I had many surprise moments during my trip in Timor-Leste (if you want to read about all of them, this is the article). The biggest one was probably this: Finding a stunning hotel in the middle of nowhere that operates as a social business: The Balibó Fort and Hotel.
Read on if you are interested in how social entrepreneurship and tourism go hand-in-hand.
Balibo Fort Hotel: a Social Hotel
Firstly, let me introduce you to the hotel. After a rather adventurous six hour drive with our scooter along the North Coast of Timor Leste, my mum and I arrived at Balibó Fort and Hotel. For all those history freaks out there: you will actually be sleeping in the largest and most intact example of Portuguese fort architecture remaining in Timor-Leste. The fort was built 300 years ago by the Portuguese, since they considered Balibó the ideal location due to its commanding height and crossing of trade routes. You can still find the original fort walls, ramparts and cannons. If that’s not cool, I don’t know what is.
History aside, on to our actual experience: upon our arrival we got a welcome drink on the terrace in front of the former colonial residence from the friendly staff. To me the drink was rather unimportant when I saw the stunning view: rolling hills covered in lush forest with Timor Leste to your right, Indonesia to your left and in the back, the deep blue ocean. Paradise on a hill. Thank god we did not have to say goodbye to the view when we went to our room, since it featured a huge glass window. This clever architecture perfectly accentuated the mountain scenery.
Secondly and more importantly, let’s talk about what makes Balibó Fort Hotel special: it operates as a social business. You might ask yourself: what on earth is a social business? To give you the official definition: a social business, as the name reveals, is an innovative venture situated between NGOs and for-profit companies. Like an NGO its primary objective is to solve a social problem. At the same time it aims to create a revenue stream to be self-sustainable.
If we now translate this to the Balibó Fort Hotel, its primary goal is to build community capacity, whilst having an income stream through paying hotel guests. As you can read on their website, it was set up as a social enterprise partnership between Balibó House Trust, Timor Heritage Hotels and the local community. It provides 20 people from the local village with employment and training in hospitality and tourism. The profit from the hotel goes back into the local community with a focus of strategic infrastructure and capacity-building programs. For example, a Community Learning Centre and a dental clinic have been set up by now. In the long-term the goal is to transition to local ownership.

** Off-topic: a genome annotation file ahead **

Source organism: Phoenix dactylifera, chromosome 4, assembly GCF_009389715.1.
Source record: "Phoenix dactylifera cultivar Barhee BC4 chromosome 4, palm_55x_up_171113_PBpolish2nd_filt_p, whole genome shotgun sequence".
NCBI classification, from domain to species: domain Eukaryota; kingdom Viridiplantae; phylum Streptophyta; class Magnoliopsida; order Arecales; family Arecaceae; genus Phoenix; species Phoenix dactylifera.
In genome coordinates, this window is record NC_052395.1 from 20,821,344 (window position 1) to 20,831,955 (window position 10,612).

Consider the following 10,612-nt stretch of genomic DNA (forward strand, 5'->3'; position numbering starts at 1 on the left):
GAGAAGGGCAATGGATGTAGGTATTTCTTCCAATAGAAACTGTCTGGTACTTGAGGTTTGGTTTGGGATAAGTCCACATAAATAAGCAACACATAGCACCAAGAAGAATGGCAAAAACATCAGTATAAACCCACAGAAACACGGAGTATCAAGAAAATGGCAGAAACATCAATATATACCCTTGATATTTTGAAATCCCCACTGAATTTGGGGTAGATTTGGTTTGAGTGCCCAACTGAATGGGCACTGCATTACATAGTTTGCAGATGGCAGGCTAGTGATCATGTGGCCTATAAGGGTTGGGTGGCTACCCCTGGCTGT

Now that all sounds very nice on paper, doesn’t it. But how did this translate for us in reality as guest? Firstly, the service was not standardized in the way it is in big international hotels, but very authentic and local. The main hostess at the reception had her baby on her arm and her two other children playing at her feet whilst she was doing our check-in. To some people this might seem unprofessional. To me it was a refreshing glimpse of reality. Secondly, the hotel is very much connected to the village community. Personally, I travel because I like to learn and understand what is around me. This was very easy at the Balibó Fort and Hotel, since the staff encouraged us to check out the small community of Balibó. During this one hour we talked to schoolchildren, went to the local market, watched a house being constructed and really got a feeling for rural life in Timor-Leste. We did not feel to be strange hotel guests, but part of the local community.
In summary, our stay at Balibó Fort and Hotel inspired me. It opened my eyes on how tourism can be much more than a pleasurable experience for guests, but actually a catalyst for change in the host country. The Balibó Fort and Hotel manages to leverage the village’s history in order to enable a prosperous future for the community of Balibó.
Balibó Fort and Hotel
+670 7709 1555